Supply chain management is a vital, yet often underappreciated facilitator of trade that fosters customer convenience, business success and social development.
Customers benefit greatly from supply chain management, yet few people think about the planning, cost or activities involved in getting fuel to the filling station, fresh foods to the store shelf, or getting essential medical supplies to the hospital emergency room. People just assume that products will be readily available without worrying about how much their quality of life depends on productive, efficient supply chains.
Before an organization tries to focus on supply chain management its leaders must determine what the supply chain encompasses. Just as you can’t manage what you can’t measure, you can’t plan and execute what you haven’t clearly defined. Therefor it is important to articulate the overall purpose, scope and components of a supply chain.
A current definition of the supply chain states that a supply chain is “a series of integrated enterprises that must share information and coordinate physical execution to ensure a smooth, integrated flow of goods, services, information, and cash through the pipeline.” (From Coyle, Langley, Novak and Gibson 2013)
One important feature is the concept of an integrated network or system. A simple depiction of a supply chain is linear with organizations linked only to their immediate upstream suppliers and downstream customers. It also only focuses on one-way material flow, which fails to consider vital information and financial flows as well as reverse material flows. This misconception oversimplifies reality and fails to reveal the dynamic nature of a supply chain network.
In the global market, supply chains require a multiplicity of relationships and numerous paths through which products and information travel. This is better described in which the supply chain is a web or network of participants and resources.
This network of organizations, their facilities and transportation linkages, facilitate the procurement of materials, transformation of materials into desired products, and distribution of products to desired customers.
Simple representation aside, it is important to understand that no two supply chains are exactly alike. An organization's supply chain and relationships will be influenced by its industry, geographic scope of activity, supply base, product variety, fulfillment methods, and demand patterns.
Supply management does not have a long history relative to other disciplines such as accounting or economics. However, concepts that underpin supply chain management have been in existence for many decades. For example, today's supply chain strategies continue to draw upon the customer focus of early 20th century catalog retailers and the military logistics goal of “getting the right people and the appropriate supplies to the right place at the right time and in the proper condition”.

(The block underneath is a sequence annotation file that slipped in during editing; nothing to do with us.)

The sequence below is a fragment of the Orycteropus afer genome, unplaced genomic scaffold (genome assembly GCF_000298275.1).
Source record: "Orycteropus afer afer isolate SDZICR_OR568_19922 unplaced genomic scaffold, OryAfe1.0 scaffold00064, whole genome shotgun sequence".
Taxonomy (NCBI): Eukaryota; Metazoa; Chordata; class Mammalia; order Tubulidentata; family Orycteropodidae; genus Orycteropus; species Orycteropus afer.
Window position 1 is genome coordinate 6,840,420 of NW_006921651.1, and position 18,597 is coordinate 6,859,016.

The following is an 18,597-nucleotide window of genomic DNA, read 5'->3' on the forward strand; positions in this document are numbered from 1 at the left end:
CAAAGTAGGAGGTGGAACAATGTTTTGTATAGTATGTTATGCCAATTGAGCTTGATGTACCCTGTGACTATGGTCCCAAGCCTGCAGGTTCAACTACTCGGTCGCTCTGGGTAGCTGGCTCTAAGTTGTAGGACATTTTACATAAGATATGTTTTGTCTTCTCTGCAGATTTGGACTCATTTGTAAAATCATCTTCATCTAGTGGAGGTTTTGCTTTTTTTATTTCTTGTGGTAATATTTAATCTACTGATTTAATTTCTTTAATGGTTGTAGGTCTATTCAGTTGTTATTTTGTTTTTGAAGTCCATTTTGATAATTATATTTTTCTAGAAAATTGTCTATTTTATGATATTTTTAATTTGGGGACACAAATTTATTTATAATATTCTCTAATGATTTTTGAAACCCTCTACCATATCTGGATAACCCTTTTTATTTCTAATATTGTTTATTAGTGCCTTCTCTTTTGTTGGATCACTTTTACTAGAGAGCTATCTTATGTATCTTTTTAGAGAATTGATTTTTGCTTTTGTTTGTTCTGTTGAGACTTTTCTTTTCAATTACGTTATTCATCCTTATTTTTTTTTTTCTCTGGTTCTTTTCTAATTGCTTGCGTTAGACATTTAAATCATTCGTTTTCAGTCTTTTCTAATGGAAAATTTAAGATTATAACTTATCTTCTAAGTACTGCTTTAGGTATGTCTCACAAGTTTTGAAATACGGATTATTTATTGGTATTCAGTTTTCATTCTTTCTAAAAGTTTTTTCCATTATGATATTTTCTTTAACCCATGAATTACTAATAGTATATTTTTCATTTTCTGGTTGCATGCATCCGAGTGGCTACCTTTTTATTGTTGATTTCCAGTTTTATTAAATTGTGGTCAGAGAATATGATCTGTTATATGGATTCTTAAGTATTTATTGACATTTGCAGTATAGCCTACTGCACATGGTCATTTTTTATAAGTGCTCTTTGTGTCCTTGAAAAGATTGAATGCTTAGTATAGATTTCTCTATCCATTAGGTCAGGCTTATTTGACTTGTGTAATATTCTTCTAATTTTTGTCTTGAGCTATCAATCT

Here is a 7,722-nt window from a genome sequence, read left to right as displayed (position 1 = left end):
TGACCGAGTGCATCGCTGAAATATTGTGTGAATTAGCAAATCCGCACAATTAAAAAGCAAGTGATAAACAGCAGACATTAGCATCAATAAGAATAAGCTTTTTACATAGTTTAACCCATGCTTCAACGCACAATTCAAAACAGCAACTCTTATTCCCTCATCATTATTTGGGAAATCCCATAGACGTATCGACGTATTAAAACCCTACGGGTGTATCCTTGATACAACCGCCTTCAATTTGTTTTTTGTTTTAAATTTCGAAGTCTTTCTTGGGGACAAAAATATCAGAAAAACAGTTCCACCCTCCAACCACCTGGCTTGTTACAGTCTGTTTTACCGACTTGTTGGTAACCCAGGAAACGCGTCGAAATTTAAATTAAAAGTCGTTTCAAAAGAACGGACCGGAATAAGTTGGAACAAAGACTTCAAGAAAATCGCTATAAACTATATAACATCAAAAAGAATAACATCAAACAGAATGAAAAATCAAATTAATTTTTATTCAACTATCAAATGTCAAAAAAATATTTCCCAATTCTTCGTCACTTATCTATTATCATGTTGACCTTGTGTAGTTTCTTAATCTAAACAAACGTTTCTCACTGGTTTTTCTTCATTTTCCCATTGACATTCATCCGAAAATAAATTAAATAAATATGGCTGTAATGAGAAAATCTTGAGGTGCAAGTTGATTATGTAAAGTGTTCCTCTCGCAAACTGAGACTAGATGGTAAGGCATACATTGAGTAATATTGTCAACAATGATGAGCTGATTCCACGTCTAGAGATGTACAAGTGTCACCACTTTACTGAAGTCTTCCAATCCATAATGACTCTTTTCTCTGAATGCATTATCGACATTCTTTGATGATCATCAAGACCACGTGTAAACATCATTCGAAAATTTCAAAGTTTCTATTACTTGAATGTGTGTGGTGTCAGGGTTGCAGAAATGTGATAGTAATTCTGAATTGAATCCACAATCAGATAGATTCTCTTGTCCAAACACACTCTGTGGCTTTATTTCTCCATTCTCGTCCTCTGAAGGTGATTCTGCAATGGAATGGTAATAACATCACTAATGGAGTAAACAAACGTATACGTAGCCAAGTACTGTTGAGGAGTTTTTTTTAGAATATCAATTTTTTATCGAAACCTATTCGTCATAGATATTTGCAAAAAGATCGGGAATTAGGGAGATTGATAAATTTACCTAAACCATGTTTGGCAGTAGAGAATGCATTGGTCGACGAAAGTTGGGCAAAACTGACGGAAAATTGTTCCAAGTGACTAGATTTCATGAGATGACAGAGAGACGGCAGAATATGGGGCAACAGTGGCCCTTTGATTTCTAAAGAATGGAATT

From a business perspective, the origins of supply chain management lie in a wide variety of related but initially fragmented activities. Purchasing, inventory management, warehousing, order processing, transportation, and related functions that were conducted independently. Each one had its own budget, processes, priorities, and key performance indicators, but this disaggregated approach was suboptimal and did not lead to lowest total costs.
Eventually company leaders began to realize the problems of fragmentation and began to integrate related activities.
Inbound transportation, purchasing and production related activities were coordinated in support of manufacturing. Inventory management, order processing and outbound transportation and related activities comprised the physical distribution function.
Later these two areas evolved in to the logistics function or process that coordinates and integrates the inbound and outbound flows of the organization.
A true supply chain emerges when multiple organizations synchronize their respective processes and adopt a more holistic supply chain management philosophy that includes strategic consideration of related areas. This includes finance, marketing, planning and technology.
Although the field of supply chain management has rapidly evolved over the last 30 years, many organizations are in the early stages of their supply chain development, and few have fully achieved their desired state of supply chain maturity.
Late developers of supply chain management must deliberately replace functional silos and cost goals with aligned internal processes. This is often the most challenging aspect of evolving to supply chain management.
LaLonde (1999) noted “The obstacles to supply chain integration encountered within an organization are far more difficult to overcome than the external challenges”.
After an organization integrates its internal processes and adopts unified cost and service performance targets, focus shifts toward building external relationships and extending the enterprise. Collaboration with key suppliers and customers, robust capabilities, and advanced technologies help the organization drive cross-channel value.